Run a couple of thick beads of caulk coiling around the base. Wet your finger and smooth it round. Pull some of the caulk with your finger up the bang to produce an almost ragged upper edge.
 Any cheap, nasty, second hand, half empty tube of water SOLUBLE painters caulk will do.
 That's as far as you need go for water splash bangs. If, however, you're going for land bangs you'll need PVA, fine sand, spray paints in a black, a brown and a grey/light blue.
 First, spray the whole thing black from top to bottom. Second, spray any old brown a third or half way up the bang. Then paint PVA thickly all around the base and streaked up the sides. Then chuck sand at the whole thing. Shake off what won't stick and leave to set.
 ...and finally, spray your grey or light blue very, very lightly on the upper half of the bang. If you see a flame in a would probably be the last thing you ever saw unless you were extremely lucky (either that or it's Hollywood). Most of what you see of a bang is the rapidly burnt debris and earth thrown up. The further it gets from the pressure wave the quicker it dissipates and becomes misty (but you don't care about this because your ears are on holiday far away and your stomach is rejecting cordite fumes)
 Never throw anything away. This old Airfix Sherman, next to its Armourfast cousin, was years in the reject bin before being painted up as a ruin (they don't all burn). Even if you just have an old turret, keep it and put it on a knock out.
 Cotton wool is great for smoke because it sticks to things quite naturally but is difficult to dye successfully. You need cold water dye and patience and somewhere to drip for an age.
Flame, for furious burning or flame throwers, is were old duvets really come into there own. They have a seam all along the edge that tears into a strip nicely. Then spray it the brightest yellow you can find, spot it with red and black (not too much) and voilà! Just pull off a chunk when needed.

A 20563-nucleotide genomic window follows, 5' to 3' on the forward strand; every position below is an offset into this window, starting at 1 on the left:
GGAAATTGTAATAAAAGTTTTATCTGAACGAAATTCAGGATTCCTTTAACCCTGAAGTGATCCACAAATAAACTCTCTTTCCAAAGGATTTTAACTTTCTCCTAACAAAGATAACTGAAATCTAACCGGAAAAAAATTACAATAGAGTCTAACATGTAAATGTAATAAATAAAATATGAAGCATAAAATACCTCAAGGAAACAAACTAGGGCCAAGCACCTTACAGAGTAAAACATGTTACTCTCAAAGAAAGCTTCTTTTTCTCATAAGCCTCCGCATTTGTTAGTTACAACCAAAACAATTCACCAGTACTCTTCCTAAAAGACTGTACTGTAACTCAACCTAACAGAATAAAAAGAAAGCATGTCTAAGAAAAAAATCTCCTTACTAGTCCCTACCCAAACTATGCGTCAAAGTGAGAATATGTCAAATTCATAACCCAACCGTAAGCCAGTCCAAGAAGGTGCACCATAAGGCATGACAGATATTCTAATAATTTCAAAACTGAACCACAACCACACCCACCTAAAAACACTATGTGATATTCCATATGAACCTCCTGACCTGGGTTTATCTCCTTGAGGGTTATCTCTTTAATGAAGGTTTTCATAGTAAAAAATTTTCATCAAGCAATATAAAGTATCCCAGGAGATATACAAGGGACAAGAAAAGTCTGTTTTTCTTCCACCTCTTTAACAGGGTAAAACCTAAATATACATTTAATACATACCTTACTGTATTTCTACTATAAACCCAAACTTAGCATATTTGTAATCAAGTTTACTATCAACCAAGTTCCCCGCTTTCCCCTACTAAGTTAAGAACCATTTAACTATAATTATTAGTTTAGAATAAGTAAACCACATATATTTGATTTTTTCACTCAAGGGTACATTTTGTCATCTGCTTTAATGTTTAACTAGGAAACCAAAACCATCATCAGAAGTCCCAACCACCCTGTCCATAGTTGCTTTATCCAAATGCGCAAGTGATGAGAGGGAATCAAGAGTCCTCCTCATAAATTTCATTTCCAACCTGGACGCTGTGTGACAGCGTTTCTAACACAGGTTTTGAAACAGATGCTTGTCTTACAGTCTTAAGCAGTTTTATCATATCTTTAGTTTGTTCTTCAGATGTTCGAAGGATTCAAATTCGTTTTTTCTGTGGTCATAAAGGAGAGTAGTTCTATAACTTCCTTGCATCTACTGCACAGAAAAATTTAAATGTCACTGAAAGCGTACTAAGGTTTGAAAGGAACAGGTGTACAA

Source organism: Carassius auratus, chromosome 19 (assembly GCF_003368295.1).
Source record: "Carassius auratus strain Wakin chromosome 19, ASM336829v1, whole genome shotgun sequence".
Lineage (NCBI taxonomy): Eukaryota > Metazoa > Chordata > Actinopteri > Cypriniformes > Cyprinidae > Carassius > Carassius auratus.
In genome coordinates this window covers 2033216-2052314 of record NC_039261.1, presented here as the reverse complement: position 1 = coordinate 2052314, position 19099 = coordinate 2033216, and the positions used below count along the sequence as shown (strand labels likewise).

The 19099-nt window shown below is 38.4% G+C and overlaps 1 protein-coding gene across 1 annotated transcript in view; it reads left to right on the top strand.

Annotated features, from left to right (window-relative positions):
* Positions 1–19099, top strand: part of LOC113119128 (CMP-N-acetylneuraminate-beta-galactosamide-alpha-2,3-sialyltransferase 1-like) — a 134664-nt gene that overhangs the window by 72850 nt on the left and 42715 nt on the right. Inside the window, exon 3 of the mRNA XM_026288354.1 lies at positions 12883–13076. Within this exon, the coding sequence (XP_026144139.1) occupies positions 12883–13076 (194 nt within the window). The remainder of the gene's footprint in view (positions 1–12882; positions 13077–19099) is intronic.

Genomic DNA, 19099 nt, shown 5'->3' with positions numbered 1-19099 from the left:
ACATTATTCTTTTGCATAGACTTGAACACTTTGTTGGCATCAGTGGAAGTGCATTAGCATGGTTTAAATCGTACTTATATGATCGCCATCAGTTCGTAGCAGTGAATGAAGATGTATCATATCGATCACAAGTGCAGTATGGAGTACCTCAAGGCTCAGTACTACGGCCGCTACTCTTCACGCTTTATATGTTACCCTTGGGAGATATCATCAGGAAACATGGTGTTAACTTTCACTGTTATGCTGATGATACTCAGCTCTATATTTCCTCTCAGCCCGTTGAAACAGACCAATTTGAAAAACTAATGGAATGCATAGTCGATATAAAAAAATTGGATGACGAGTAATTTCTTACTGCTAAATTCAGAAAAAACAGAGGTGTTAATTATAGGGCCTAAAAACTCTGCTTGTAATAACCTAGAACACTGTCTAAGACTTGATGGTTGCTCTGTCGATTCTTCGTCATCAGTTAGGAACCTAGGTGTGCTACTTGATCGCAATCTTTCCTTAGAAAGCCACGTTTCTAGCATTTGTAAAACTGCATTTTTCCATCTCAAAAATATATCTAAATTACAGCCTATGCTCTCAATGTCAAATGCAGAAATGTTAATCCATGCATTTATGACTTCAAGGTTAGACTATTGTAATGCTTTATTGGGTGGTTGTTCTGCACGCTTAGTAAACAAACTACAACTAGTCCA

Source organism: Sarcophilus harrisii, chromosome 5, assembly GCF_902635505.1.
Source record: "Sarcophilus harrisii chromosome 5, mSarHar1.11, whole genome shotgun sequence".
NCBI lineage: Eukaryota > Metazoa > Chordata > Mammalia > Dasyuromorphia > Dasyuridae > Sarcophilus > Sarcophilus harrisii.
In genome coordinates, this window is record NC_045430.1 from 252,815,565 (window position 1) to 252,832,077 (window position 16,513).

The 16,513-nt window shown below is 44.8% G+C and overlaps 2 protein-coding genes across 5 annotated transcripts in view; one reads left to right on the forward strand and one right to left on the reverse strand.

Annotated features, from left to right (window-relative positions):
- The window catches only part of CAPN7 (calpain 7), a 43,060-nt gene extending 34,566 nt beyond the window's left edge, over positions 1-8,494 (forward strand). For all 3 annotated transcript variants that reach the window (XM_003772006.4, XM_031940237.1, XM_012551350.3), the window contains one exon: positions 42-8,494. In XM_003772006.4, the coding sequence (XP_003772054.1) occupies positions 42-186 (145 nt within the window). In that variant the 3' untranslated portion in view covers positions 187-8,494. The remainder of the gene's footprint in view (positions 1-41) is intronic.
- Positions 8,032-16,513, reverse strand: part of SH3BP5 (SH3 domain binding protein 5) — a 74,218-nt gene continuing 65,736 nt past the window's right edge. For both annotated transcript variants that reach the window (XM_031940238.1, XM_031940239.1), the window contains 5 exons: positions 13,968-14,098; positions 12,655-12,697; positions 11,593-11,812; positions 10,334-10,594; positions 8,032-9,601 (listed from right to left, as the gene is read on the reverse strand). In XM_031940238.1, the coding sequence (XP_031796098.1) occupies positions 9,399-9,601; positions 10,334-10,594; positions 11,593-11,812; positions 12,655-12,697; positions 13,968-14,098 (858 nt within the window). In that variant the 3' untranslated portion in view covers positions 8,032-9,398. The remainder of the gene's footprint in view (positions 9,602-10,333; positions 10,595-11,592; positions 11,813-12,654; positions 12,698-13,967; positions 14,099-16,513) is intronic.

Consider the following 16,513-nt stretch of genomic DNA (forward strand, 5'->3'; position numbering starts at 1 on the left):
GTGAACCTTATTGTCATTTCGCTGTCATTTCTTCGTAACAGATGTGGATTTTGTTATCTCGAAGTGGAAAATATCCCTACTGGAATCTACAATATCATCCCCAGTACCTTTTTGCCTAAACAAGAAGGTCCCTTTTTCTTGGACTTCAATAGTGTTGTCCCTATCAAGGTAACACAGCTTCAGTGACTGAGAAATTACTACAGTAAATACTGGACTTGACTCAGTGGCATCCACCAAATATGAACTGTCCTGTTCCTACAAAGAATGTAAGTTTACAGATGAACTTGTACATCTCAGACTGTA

Any hints and tips would be appreciated. I'll cover vehicle hits/destroyed and suppression markers in the future.

Omaha - More than plastic can stand!

The German counter attack receives a comprehensive stonking from the naval guns. The dangers of moving in the open in daylight are apparent.

One whole company knocked out in one go. The penalty for being spotted by a navy FOO party.
 Breaking into the enemy positions now after the mad dash over the sand.
 Curly, Larry and Moe don't know if they're out of the fire...or into the frying pan.
 Combat engineers take a cruel revenge on the bunkers and slit trenches
 They hose the obstacle, but are observed in turn...
 ...and wiped out.
 First counter attacking vehicles to appear (Marder III's) and stumble into Sherman's.
 Wave six all ashore...unstoppable.
 Temporary respite...a pre-war beach hut
 The last German OP goes up.
 ...leaving the commander on the spot to direct where he can.
 To leave cover or not to leave cover...that is the question.
 OK, take cover.
 They've driven through a storm of fire...what now?
 More of the same.
 Hug the hedges.
 Prepping the road block to blow open the exit.
Pushing on, the resistance crumbles or is destroyed. The advance time.

I was thinking of a short series demonstrating how to make game markers between AAR's on the games if anyone is interested.

Sunday, 11 November 2012


Out flogging the poppy on Saturday.

I stood, freezing, next to John.
 We weren't alone.
 This is Prestwick's War Memorial in front of the bank at the market cross. Prestwick is small, in 1914 it was a lot smaller.
This is the font panel. There are three more each with 60-70 names on each one. The bodies are hundreds of miles away from our town, some known and some 'known unto God'.